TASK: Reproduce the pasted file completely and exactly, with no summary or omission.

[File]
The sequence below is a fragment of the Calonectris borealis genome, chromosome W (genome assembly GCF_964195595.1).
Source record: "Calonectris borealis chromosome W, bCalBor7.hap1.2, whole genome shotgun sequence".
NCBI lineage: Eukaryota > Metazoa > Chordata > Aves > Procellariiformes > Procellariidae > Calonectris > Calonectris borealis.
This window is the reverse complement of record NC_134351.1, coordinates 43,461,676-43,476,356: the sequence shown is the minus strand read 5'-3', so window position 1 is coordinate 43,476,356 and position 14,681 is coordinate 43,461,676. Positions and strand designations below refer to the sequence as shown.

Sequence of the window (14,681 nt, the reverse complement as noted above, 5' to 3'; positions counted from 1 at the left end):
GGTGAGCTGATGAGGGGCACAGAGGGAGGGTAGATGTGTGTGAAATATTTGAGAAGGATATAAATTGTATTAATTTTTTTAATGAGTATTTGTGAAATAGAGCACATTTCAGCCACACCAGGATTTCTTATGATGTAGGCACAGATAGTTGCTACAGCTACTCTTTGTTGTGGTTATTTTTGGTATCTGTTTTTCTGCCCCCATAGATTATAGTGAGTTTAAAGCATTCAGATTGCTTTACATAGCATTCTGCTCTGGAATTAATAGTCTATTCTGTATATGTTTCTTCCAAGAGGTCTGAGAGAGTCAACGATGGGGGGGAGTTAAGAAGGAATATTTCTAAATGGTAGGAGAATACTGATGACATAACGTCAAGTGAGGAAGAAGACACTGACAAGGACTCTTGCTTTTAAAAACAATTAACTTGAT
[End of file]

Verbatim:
The sequence below is a fragment of the Calonectris borealis genome, chromosome W (genome assembly GCF_964195595.1).
Source record: "Calonectris borealis chromosome W, bCalBor7.hap1.2, whole genome shotgun sequence".
NCBI lineage: Eukaryota > Metazoa > Chordata > Aves > Procellariiformes > Procellariidae > Calonectris > Calonectris borealis.
This window is the reverse complement of record NC_134351.1, coordinates 43,461,676-43,476,356: the sequence shown is the minus strand read 5'-3', so window position 1 is coordinate 43,476,356 and position 14,681 is coordinate 43,461,676. Positions and strand designations below refer to the sequence as shown.

Sequence of the window (14,681 nt, the reverse complement as noted above, 5' to 3'; positions counted from 1 at the left end):
GGTGAGCTGATGAGGGGCACAGAGGGAGGGTAGATGTGTGTGAAATATTTGAGAAGGATATAAATTGTATTAATTTTTTTAATGAGTATTTGTGAAATAGAGCACATTTCAGCCACACCAGGATTTCTTATGATGTAGGCACAGATAGTTGCTACAGCTACTCTTTGTTGTGGTTATTTTTGGTATCTGTTTTTCTGCCCCCATAGATTATAGTGAGTTTAAAGCATTCAGATTGCTTTACATAGCATTCTGCTCTGGAATTAATAGTCTATTCTGTATATGTTTCTTCCAAGAGGTCTGAGAGAGTCAACGATGGGGGGGAGTTAAGAAGGAATATTTCTAAATGGTAGGAGAATACTGATGACATAACGTCAAGTGAGGAAGAAGACACTGACAAGGACTCTTGCTTTTAAAAACAATTAACTTGAT